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Aircraft Quiz #64       
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  Aircraft Quiz #64 
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Doug Robertson



Joined: 01 Nov 2005
Posts: 1655
Location: Southern California

PostPosted: Mon Nov 30, 2015 2:37 pm    Post subject: Aircraft Quiz #64 Reply with quote

In my answer to Quiz #63 I hinted that there were World War II American L-aircraft that were officially built/impressed in a small quantity-as small as just ONE each as an L-designation, to be specific. So, for this quiz name these TWO L- (Liaison) aircraft that were so built and flew for the American military forces.

First aircraft.
1a. Make?, 1b. Maker's model designation?, 1c. Official military L- designation?, 1d. Powerplant and horsepower?, 1e. Serial number?

Second aircraft.
1a. Make?, 2b. Maker's model designation?, 1c. Official military L- designation?, 1d. Powerplant and horsepower?, 1e. Serial number?

Either L- aircraft may be your first or your second answer. Any dates of first service are immaterial to your answers. This quiz is tough to get all correct; I will admit.

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SunvisorFlyer



Joined: 06 Oct 2014
Posts: 100
Location: U.S.A.

PostPosted: Mon Nov 30, 2015 4:07 pm    Post subject: Reply with quote

There were a number of Waco aircraft that were impressed as liaison aircraft, but I don't think they ever had an L-# attached to them.

I will keep looking.

   
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Doug Robertson



Joined: 01 Nov 2005
Posts: 1655
Location: Southern California

PostPosted: Fri Dec 04, 2015 5:18 pm    Post subject: Reply with quote

SunvisorFlyer, I agree with you re your Waco comment.
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Ztex



Joined: 28 Aug 2007
Posts: 640
Location: DFW - GKY

PostPosted: Wed Dec 16, 2015 12:54 pm    Post subject: Reply with quote

Bellanca
31-50 Skyrocket
L-11
P&W Hornet
no clue of the serial number.

Is the other the Stinson L-9 (as opposed to the L-9A and L-9B)
with the 90HP Franklin?

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Doug Robertson



Joined: 01 Nov 2005
Posts: 1655
Location: Southern California

PostPosted: Wed Dec 16, 2015 4:07 pm    Post subject: Reply with quote

Thank you Zane, Congrats are due you....,

but there were eight Stinson 10-As and 10-Bs of ATC #754 as L-9s impressed into military service from civil owners that were officially designated L-9As. Other O/L- Stinsons were the O-49/L-1, L-1, OY-54, O-54, OY-1, L-5, L-5B, L-9/O-62 and L-12-no single acquisitions among them.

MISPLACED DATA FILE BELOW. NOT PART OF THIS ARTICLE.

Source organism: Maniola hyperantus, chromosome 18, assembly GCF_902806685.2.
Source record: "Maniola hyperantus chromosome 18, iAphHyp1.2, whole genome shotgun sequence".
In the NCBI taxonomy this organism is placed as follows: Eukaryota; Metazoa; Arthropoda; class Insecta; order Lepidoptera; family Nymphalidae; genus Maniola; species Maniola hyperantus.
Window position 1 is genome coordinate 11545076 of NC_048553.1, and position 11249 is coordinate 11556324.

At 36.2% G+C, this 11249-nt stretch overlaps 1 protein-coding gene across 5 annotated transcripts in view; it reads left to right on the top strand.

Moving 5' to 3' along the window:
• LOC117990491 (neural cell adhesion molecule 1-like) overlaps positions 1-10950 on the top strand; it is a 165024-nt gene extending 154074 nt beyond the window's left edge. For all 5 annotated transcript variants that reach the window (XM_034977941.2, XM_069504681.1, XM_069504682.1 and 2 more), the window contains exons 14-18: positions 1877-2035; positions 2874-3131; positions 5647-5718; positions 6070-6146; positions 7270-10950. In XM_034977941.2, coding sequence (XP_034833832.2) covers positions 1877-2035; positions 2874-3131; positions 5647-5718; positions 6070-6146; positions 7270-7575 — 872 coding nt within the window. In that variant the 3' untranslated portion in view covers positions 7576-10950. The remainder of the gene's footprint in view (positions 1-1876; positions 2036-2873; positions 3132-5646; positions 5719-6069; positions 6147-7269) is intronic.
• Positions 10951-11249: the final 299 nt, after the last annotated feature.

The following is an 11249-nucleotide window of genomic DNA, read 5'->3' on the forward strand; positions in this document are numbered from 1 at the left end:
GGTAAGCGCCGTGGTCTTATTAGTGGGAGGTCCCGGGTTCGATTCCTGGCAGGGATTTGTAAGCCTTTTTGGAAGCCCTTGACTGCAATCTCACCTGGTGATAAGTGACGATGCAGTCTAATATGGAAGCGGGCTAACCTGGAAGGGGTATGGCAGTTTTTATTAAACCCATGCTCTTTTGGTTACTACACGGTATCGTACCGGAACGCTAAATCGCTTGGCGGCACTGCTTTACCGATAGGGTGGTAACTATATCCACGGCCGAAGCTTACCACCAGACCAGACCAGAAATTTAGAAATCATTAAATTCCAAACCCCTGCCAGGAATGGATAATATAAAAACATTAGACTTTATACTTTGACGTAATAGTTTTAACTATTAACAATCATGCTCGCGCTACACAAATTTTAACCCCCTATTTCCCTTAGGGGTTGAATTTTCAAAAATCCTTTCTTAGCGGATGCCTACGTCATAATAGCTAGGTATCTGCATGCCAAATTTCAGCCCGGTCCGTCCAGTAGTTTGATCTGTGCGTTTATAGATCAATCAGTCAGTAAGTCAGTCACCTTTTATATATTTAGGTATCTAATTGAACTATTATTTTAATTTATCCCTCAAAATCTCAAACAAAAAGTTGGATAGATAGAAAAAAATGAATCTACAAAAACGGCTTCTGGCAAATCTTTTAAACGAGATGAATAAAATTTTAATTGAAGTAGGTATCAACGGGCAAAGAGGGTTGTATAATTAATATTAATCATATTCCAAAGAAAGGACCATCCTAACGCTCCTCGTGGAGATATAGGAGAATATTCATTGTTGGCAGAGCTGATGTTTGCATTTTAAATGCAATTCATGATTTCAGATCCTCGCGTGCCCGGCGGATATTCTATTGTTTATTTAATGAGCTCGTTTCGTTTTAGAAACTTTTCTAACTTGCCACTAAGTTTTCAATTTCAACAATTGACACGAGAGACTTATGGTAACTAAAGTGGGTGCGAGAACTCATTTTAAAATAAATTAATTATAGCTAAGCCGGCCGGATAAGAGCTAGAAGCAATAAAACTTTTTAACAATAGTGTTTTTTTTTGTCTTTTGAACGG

Back to L-11....

I will give you a mainly half-right on this quiz. The SOLE L-11 military liaison aircraft was indeed a Bellanca 31-50, built in 1935. Only seven Bellanca 31-50s were ever built. Six place high wing of 56' wingspan and 28' long. 180 mph, range-920 miles, empty weight 3,150 lbs. My info has it powered by a 600 Hp P&W R-1340 which I know as a Wasp radial, the R-985 of 450 Hp being known as the Wasp Jr.

The Military SerNo was 42-107421. The sole L-11 did assigned military liaison duty in Alaska on the Canadian Oil Pipeline and the ALCAN Highway construction projects in May of 1942, but was struck as un-airworthy in October, 1942. Short duty.

Incidentally, the Approved Type Certificate No. 565 was assigned by the CAA of the Dept. of Commerce and the aircraft's nick-name was the Bellanca Senior Skyrocket. And, the Bellanca 31-50 was very similar to the later-built De Havilland of Canada U-A1 OTTER; some might say almost identical!

Quiz #64 remains open for the other sole L- bird. Please keep trying.
.

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Doug Robertson



Joined: 01 Nov 2005
Posts: 1655
Location: Southern California

PostPosted: Fri Dec 18, 2015 3:39 pm    Post subject: Reply with quote

With over 500 views of this puppy and no right answer for the other sole L- bird, here are the answers, which may surprise.

1. Ryan Aeronautical Corporation

2, SCW-145

3. L-10

4a. Warner "Super Scarab" seven cylinder radial., model 50-499. 4b. 145 Hp

5. SerNo 42-107412

Ryan manufactured just 12, or 14 (depending on references) SCW-145 low wing fixed gear tailwheel mainly aluminum aircraft to ATC No. 658.

The single L-10 impressed into military service was NC18916, originally built as C/N 211. The US Army disposed of it in November 1944. In the 1980s this aircraft was still in civilian service as N46207. I have not checked for currency of that N number now; leaving that to the readers here.

As an L bird, I believe the sole L-10 was further unique in being a low wing aircraft. Other L- or O- (Observation) birds were all high wing aircraft, allowing easier downward reconnaissance of a battlefield or enemy troop emplacements in wartime.

The Ryan SCW-145 is a rare aircraft, and I have photographed just one at SZP which is on this site. Please see the sole 13 photos here of N18900, which has been re-engined and is now Experimental classed, as of the photos' date.

I thank all who viewed this Quiz.

_________________
PP ASEL
Link to my photos- http://airport-data.com/photographers/Doug+Robertson:84/

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